The serious  problem of overhydration

January 29th, 2022

The serious problem of overhydration

For many many years, the common approach when it came to hydration during racing was drinking way earlier than you’re getting thirsty. To almost drink as much as you possibly can, to compensate the amount of fluid you lost due to sweating.

That overhydration depicts a risk, that’s at least as dangerous as dehydration, wasn’t mentioned at all. More precisely, the scientific base wasn’t even laid yet.

The serious medical condition that can occur as a consequence of overhydration is hyponatremia. It describes a concentration of sodium in the blood that is too low. Even if it mainly appears as a side effect of conditions such as heart, kidney or liver diseases, the occurrence is likely to happen as an effect of inadequate fueling during racing.

That’s because many athletes substitute their loss of fluid with exclusively water, which can have devastating impacts. Excessive drinking further dilutes the sodium levels, which are already reduced by sweating. It is quite a common theory that athletes should drink enough in competition long before they feel thirsty and do so simply out of habit - which of course significantly increases the risk of hyponatremia. It is not for nothing that the feeling of thirst is a clear body signal demonstrating the need to drink.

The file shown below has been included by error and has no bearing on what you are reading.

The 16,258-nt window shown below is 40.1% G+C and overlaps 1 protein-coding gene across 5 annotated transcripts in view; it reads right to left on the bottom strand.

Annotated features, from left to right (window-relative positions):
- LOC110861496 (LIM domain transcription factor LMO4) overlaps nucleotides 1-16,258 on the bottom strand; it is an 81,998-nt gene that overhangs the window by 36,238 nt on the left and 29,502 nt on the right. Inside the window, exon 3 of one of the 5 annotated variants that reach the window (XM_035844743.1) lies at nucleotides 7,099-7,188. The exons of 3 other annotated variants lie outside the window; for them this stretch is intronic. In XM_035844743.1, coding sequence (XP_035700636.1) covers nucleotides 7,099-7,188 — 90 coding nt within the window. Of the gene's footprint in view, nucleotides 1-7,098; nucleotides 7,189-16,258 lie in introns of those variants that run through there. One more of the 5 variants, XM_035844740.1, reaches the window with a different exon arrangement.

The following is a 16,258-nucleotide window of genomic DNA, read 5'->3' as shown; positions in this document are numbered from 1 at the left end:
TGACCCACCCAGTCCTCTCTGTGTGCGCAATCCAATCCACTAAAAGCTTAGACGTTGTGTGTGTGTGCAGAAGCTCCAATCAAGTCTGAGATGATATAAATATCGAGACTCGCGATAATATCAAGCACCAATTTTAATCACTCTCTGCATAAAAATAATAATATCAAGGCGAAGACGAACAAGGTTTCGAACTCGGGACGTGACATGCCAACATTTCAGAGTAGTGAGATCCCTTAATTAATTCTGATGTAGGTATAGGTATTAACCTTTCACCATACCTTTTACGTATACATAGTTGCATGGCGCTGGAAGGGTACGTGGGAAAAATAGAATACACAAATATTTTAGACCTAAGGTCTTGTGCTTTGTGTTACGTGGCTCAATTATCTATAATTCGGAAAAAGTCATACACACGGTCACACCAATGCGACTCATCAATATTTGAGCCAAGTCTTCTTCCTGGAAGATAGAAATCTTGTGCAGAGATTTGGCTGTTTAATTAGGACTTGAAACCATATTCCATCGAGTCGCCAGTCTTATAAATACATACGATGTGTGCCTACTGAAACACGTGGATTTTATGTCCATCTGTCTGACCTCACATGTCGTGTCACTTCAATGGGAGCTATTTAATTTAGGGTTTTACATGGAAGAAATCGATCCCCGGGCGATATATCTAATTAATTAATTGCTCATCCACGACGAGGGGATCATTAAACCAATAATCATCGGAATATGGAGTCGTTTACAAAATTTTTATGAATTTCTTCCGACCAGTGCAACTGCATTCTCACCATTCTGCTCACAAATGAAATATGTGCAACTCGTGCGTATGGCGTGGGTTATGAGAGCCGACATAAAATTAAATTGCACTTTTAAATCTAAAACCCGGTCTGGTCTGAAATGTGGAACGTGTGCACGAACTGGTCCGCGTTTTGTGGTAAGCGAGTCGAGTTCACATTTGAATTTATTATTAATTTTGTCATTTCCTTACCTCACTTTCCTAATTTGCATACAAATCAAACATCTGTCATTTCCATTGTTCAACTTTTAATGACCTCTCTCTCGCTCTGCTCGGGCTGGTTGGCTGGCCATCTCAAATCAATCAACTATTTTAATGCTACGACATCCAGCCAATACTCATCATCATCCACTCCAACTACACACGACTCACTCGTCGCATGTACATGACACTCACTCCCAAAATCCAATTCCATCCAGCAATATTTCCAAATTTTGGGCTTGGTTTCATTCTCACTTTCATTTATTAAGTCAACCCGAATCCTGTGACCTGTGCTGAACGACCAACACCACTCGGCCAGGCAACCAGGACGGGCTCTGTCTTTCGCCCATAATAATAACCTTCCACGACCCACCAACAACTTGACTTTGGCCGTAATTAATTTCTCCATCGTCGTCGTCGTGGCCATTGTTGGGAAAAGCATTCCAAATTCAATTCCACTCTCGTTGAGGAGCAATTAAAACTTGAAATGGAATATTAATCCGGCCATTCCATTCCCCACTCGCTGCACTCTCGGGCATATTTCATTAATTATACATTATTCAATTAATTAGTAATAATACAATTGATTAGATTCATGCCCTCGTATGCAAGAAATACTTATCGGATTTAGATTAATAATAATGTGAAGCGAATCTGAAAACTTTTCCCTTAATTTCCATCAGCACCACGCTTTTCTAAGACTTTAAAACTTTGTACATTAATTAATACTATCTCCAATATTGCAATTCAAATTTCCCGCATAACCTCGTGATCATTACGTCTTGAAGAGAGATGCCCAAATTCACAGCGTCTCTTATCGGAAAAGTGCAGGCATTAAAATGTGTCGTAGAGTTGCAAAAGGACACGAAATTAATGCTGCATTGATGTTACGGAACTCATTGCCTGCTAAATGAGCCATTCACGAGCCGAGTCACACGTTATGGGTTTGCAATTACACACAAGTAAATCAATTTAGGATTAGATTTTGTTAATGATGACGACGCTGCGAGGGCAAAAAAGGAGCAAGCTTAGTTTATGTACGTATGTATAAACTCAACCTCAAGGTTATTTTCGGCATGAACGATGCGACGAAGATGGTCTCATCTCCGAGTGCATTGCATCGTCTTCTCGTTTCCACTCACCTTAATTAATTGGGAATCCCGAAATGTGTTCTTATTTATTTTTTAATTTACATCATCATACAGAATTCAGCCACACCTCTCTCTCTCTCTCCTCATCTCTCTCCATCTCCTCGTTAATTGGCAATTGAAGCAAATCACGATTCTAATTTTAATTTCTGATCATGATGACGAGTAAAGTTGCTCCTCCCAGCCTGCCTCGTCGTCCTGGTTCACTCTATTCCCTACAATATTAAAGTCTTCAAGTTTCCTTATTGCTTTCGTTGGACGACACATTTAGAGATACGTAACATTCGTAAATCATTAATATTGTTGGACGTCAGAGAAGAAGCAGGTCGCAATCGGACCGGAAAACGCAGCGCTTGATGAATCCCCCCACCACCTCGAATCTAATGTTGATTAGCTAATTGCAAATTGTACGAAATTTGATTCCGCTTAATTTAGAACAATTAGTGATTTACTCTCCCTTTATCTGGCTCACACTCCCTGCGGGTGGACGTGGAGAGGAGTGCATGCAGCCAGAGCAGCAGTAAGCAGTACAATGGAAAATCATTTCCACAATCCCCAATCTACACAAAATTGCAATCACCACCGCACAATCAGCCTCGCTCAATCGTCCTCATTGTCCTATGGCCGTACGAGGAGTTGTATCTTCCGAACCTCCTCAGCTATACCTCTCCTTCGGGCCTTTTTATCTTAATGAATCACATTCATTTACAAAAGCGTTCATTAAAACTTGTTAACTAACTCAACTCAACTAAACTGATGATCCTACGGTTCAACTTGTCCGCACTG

Symptoms of exercise-associated hyponatremia:

  • Impaired exercise performance
    • This occurs at quite low levels of weight gain and is due either to swelling of the brain cells or to an increased pressure within the brain, either or both of which impair brain function.
  • Nausea and vomiting
    • These symptoms result either from an increased intracerebral pressure caused by brain swelling or the presence of a large volume of unabsorbed fluid in the stomach and intestine, or perhaps a combination of both. Especially the vomiting of large volumes of clear fluid (water) can occur only if the rate of fluid intake has been excessive. Similarly, the presence of excess unabsorbed fluid in the gut will cause a sensation of fluid sloshing around in the intestines. Neither of these symptoms can occur in dehydration, since in dehydration the content of water lying free in the intestine is reduced.
  • Headache
    • This results from the increased intracranial pressure caused by brain swelling in exercise-associated hyponatremia. Since dehydration reduces the fluid content of the brain, in cannot cause headache by this mechanism. Whereas headache might be an expected feature of hyponatremia, there is no reason for it to develop in dehydration. Headache is not listed as a common symptom in cholera, the disease causing the most rapid onset of profound and life-threatening dehydration in humans.
  • Altered level of consciousness